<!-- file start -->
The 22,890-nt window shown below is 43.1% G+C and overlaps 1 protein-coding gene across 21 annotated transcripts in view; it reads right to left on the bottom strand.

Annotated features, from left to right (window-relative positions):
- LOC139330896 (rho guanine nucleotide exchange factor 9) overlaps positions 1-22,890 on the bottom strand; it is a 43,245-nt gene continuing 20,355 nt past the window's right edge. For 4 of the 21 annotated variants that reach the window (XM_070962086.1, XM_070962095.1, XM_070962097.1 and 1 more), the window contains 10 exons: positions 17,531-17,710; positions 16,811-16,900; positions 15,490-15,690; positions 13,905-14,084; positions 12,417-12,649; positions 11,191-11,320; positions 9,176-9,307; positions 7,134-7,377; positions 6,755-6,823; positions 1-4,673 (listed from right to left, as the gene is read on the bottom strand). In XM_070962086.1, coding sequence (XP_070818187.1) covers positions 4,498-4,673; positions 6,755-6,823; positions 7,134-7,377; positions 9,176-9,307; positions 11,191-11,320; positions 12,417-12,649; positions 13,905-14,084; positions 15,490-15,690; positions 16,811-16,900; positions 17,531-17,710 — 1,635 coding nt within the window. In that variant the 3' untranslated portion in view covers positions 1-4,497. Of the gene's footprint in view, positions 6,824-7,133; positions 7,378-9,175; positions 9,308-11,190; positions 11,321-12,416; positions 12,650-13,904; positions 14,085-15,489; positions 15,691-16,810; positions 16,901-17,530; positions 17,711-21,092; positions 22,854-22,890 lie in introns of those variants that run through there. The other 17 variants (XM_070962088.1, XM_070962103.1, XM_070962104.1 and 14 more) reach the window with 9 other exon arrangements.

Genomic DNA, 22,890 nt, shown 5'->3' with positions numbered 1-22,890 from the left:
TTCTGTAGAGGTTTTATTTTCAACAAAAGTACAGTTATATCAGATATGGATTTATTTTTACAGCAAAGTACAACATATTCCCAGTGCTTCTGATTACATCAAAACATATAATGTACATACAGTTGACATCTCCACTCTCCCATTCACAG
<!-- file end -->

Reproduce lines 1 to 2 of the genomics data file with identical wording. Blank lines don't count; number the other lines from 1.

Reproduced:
The 22,890-nt window shown below is 43.1% G+C and overlaps 1 protein-coding gene across 21 annotated transcripts in view; it reads right to left on the bottom strand.

Annotated features, from left to right (window-relative positions):